Cataract surgery, which replaces the eye’s cloudy lens with an artificial clear lens (called an intraocular lens, or IOL), is the most common operation in the U.S. More than half of adults over age 65 have some degree of cataract development, which causes painless, progressive vision loss. People 65 and older are also more likely to be involved in car crashes than people in their 30s, 40s and 50s. Fortunately, new technology has allowed for the development of an innovative night vision-enhancing IOL that can help elderly drivers with cataracts avoid accidents.
The multifocal IOL was designed to provide cataract surgery patients with high-quality vision comparable to that of young people. Its main concern is improving safety with vision correction. It is meant to improve functional vision - the ability to see objects in varying light conditions - especially at night and twilight and in rain, snow and fog. This means improved night vision and reduction of spherical aberrations, an undesirable scattering of light that is a common side effect of cataract surgery.
In a normal healthy eye, the cornea is round and shaped like a basketball. Astigmatism occurs when the cornea is shaped more like a football. When light passes through the cornea with astigmatism, images do not focus sharply on the retina resulting in blurry vision. A toric IOL helps compensate for the abnormal curvature of the cornea and corrects astigmatism whereas a standard IOL does not. Glasses are typically still needed for reading when a toric IOL has been implanted.
Candidates for premium IOLs
A premium IOL may be ideal for cataract patients who have one or more of the following symptoms:
- Difficulty reading
- Difficulty seeing objects up close
- Difficulty with driving, especially at night
- Need for bifocals
- Glasses prescription that changes frequently
Your doctor will determine whether or not one of these lenses is right for you after a comprehensive eye exam and evaluation of your medical history and goals for surgery.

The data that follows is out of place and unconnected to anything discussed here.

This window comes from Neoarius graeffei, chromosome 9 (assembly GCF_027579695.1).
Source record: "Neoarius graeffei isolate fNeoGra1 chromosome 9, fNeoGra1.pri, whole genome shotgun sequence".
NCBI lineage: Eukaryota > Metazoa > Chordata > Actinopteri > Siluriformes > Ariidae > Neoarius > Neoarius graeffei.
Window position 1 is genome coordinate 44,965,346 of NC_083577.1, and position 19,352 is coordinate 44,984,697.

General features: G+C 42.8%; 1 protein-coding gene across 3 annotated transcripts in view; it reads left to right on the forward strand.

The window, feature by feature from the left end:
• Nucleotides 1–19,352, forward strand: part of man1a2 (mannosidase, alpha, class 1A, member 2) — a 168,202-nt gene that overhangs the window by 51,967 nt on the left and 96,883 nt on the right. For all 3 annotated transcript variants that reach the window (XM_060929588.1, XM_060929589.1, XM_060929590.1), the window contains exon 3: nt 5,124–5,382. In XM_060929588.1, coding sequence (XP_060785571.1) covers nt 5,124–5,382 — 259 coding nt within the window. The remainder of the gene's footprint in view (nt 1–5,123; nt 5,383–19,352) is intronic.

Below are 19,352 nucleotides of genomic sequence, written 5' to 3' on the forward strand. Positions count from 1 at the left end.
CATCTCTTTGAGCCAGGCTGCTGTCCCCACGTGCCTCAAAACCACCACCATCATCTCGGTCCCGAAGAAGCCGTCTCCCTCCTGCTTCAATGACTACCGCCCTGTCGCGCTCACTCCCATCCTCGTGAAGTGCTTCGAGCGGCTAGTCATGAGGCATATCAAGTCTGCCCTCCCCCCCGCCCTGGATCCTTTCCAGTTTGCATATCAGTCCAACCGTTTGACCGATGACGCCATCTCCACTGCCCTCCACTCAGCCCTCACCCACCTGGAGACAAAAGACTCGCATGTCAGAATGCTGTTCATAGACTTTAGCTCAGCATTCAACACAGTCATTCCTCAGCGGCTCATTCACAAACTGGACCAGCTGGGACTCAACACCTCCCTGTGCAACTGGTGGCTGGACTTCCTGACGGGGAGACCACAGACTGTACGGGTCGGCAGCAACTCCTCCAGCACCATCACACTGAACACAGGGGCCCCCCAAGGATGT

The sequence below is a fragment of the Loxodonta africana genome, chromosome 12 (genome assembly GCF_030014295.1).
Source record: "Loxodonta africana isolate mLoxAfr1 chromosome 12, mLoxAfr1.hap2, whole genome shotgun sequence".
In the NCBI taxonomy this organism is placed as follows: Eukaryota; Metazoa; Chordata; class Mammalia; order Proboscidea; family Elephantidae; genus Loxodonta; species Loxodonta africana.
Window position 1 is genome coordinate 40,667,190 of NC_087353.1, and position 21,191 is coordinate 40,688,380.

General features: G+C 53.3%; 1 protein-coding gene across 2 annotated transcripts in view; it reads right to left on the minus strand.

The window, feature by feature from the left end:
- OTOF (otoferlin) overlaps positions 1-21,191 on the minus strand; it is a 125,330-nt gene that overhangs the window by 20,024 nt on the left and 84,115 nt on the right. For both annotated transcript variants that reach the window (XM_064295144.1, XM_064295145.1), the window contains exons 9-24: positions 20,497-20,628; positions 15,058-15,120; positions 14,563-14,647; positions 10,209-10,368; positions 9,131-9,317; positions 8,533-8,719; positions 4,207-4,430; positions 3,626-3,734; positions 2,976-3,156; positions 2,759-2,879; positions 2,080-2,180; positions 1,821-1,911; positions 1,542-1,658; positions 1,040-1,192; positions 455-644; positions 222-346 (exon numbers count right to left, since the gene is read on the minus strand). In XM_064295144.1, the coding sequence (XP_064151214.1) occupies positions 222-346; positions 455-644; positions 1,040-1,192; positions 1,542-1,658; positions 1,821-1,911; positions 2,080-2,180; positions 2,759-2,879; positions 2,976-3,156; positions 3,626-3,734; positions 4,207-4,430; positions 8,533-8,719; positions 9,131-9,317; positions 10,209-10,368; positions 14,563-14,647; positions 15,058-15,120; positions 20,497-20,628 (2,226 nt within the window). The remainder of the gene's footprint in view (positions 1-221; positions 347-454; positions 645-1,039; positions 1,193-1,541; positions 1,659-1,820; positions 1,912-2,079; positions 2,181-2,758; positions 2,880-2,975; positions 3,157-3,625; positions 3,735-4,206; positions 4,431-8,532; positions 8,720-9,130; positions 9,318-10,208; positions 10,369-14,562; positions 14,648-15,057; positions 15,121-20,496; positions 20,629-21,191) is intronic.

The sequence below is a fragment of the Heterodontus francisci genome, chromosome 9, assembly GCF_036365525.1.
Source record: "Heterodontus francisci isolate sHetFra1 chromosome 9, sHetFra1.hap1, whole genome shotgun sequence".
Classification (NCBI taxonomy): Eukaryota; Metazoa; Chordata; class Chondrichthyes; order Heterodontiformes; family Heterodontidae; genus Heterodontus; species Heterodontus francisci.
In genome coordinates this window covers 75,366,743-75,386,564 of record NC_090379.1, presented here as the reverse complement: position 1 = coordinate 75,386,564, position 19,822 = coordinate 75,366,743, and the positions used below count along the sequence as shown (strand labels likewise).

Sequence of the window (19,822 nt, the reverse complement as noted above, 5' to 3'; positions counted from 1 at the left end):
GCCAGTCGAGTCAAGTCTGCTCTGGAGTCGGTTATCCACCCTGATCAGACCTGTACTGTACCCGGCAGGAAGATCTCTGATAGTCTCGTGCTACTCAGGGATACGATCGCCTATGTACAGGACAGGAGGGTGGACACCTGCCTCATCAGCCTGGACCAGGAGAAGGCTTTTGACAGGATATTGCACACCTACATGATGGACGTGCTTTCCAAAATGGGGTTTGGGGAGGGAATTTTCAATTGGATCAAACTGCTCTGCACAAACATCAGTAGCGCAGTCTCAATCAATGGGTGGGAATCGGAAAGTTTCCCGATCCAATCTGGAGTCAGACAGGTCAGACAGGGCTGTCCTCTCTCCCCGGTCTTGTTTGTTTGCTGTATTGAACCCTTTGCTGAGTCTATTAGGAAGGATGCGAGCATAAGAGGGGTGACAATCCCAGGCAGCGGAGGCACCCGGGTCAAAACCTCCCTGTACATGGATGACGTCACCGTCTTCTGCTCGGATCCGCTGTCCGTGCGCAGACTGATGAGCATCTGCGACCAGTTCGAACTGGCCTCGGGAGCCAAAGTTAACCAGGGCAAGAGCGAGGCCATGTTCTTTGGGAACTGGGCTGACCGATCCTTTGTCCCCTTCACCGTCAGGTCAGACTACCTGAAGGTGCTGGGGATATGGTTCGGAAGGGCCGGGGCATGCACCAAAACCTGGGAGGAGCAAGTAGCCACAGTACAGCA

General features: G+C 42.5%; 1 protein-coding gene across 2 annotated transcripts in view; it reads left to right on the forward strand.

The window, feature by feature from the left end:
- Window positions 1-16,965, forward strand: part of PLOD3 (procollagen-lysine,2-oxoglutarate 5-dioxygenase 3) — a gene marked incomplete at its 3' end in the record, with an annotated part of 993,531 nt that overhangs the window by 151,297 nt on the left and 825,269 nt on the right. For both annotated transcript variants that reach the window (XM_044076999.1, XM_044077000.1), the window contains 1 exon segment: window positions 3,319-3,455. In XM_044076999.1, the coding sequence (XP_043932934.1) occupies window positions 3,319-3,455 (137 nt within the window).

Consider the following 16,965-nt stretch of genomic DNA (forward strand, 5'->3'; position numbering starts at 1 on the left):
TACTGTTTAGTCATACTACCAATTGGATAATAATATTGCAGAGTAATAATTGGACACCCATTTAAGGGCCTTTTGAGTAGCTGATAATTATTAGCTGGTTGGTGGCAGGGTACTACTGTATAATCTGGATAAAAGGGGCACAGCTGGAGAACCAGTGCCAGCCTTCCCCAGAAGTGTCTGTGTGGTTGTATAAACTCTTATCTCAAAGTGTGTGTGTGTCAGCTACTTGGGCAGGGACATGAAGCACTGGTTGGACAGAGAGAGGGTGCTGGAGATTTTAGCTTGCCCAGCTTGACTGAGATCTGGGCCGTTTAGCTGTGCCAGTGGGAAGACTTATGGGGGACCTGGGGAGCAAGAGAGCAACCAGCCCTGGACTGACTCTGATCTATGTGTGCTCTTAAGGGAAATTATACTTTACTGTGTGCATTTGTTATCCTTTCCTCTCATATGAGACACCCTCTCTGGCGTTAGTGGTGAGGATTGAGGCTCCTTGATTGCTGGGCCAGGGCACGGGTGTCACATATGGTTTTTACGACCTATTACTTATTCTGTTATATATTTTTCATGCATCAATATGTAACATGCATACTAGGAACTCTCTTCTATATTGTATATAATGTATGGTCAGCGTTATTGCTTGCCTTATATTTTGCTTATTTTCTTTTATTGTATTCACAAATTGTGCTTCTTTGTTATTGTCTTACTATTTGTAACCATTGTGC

Implantation of a premium IOL involves the same procedure that has been used to treat cataracts for many years. During the procedure, a tiny incision is made in the eye, into which a small probe is inserted. The probe breaks apart the cloudy natural lens and gently suctions it out. The lens is then inserted through the same incision and positioned over the eye, which will heal quickly with little to no pain.
Once the procedure is completed, patients will be able to return home after about an hour or so of observation, and can likely return to work and other regular activities the next day. There may be some itching, discomfort and sensitivity to light after surgery, which can be managed through eye drops prescribed by your doctor. These symptoms usually go away within a few days as the eye heals and patients can begin to enjoy the many benefits of their new lens.
After cataract surgery with the multifocal IOL, patients are usually able to achieve clear vision at multiple distances, with as many as 9 out of 10 patients eliminating the need for glasses. While results are noticeable right away, vision will continue to improve over time as the patient adjusts to the lens. Some patients may experience halos at night immediately after surgery, but these usually lessen or go away with time.
Patients who select a toric IOL experience better quality of vision and less dependency on glasses as well.
Risks are the same as with any other IOL implantation in cataract surgery and include corneal edema, iritis, hyphema, macular edema, retinal detachment and lens dislocation. These risks are considered rare and can be further reduced by following your doctor’s instructions before and after surgery.
To learn more about the cataract surgery performed with the premium IOLs, please call us today to schedule a consultation and find out whether or not this lens is right for you.